Many will find these scholastic explanations harder to accept than transubstantiation itself. The dogma is guaranteed by the Catholic Church. The explanations of the dogma lie beyond the domain alike of faith, of sensible experience, and of physical science. They rest on a structure of abstruse metaphysics, into which there enter elements much open to debate, as the 'principle of individuation.' At the same time, any one who will have it that transubstantiation is philosophically absurd, may well be asked whether he has mastered these scholastic subtleties, and has his reply ready to dispel them. All that a Catholic need care to do is to point out, as Newman does, how by reason of the very obscurity of the subject arguments against the possibility of transubstantiation cannot be cogent and apodictic. We are not bound to have forthcoming positive evidence of that possibility. We take the fact from the teaching of the Church, and leave the how to God. When physical science has said its last word on the constitution of matter; when psychology and metaphysics have finally disposed of substance and accident, 'things in themselves' and phenomena; we shall then be not quite so ill equipped as we are at present for speculating on the philosophy of transubstantiation.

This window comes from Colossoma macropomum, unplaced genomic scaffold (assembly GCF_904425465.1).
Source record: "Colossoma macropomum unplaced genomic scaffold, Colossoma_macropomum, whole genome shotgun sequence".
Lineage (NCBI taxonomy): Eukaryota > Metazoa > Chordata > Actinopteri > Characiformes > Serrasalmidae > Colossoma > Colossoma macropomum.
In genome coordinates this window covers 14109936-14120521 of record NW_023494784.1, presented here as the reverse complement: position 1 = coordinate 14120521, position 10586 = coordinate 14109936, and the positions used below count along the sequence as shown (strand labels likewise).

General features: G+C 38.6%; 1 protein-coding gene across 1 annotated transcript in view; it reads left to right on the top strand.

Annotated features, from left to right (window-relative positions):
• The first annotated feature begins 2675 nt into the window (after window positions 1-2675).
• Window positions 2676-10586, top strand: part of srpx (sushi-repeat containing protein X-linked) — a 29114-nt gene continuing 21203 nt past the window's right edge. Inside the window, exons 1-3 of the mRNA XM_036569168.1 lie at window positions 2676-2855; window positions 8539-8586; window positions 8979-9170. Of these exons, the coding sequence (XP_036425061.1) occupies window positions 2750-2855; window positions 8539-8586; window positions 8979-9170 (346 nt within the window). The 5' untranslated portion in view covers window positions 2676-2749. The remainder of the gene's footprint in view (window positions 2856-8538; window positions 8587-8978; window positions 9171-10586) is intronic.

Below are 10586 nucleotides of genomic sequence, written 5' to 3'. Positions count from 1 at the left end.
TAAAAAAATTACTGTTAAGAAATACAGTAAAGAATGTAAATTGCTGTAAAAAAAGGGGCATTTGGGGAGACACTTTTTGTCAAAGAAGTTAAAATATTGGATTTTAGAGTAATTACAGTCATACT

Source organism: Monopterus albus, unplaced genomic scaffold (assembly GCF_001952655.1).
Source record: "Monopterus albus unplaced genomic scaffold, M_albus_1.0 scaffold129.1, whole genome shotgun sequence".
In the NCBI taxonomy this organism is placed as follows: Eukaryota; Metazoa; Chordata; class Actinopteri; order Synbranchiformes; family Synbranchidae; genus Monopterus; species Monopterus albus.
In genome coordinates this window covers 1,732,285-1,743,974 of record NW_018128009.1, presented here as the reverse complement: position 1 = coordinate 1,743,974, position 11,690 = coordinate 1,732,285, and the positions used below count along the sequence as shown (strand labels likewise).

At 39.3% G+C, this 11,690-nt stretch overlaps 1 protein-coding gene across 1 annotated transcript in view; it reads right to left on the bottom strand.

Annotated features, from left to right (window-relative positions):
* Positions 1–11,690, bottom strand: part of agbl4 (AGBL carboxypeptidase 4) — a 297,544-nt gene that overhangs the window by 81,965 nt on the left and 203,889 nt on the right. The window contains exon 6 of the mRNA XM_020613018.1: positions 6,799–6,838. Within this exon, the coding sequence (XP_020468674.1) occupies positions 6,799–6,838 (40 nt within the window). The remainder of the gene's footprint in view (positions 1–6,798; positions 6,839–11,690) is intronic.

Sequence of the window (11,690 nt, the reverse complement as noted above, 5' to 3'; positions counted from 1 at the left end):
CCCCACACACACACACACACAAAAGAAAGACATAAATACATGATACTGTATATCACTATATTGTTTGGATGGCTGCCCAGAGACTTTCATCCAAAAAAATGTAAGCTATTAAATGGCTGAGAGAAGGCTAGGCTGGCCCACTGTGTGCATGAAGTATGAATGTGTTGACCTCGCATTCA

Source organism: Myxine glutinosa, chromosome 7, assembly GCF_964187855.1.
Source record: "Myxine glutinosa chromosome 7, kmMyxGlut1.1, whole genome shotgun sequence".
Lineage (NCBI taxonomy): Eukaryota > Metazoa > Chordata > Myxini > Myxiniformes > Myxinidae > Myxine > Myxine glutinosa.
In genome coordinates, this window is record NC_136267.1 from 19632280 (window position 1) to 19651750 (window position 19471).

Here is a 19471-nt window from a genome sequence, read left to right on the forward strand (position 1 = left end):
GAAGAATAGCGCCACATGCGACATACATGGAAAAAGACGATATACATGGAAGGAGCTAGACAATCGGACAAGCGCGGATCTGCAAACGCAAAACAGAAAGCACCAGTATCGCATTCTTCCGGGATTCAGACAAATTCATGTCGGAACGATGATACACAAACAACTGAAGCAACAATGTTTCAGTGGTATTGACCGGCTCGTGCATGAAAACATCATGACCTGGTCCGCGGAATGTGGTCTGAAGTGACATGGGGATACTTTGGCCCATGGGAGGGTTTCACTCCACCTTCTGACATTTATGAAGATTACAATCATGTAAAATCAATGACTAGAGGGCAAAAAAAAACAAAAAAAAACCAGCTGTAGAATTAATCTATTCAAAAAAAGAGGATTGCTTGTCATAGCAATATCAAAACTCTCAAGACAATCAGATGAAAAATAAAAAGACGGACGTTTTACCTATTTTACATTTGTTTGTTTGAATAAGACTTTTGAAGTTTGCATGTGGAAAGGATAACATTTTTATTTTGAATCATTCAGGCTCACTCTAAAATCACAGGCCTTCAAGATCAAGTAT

Meanwhile, one important point seems to have escaped notice. Faith does not raise the question of any substance being converted into any other substance, but only of the substances of bread and wine being converted into the substance of the Body and Blood of Christ. Now the Body and Blood of Christ are the Body and Blood of God, and consequently hold a unique position among substances. God's Body may well 'supercomprehend,' so to speak, all lower material substances; and be able, after unseating any of them from the throne where it sits queen, surrounded by attendant accidents, itself occupy that same throne in the midst of those same accidents. We cannot safely conclude thereupon that any other material substance is capable of doing the like. It does not follow, to borrow St Thomas's own illustration, that because bread and wine can be changed into the Body and Blood of Christ, therefore, of my two fingers, one can be changed into the other. Of the intrinsic possibility of this latter conversion, -- and not even God can effect intrinsic impossibilities, -- I confess I entertain the gravest doubts. And Catholic faith allows me to doubt it. Vasquez (tom. 3, disp. 184) discusses an quaelibet res in quamlibet aliam converti possit.
Of God and His Creatures: 4.63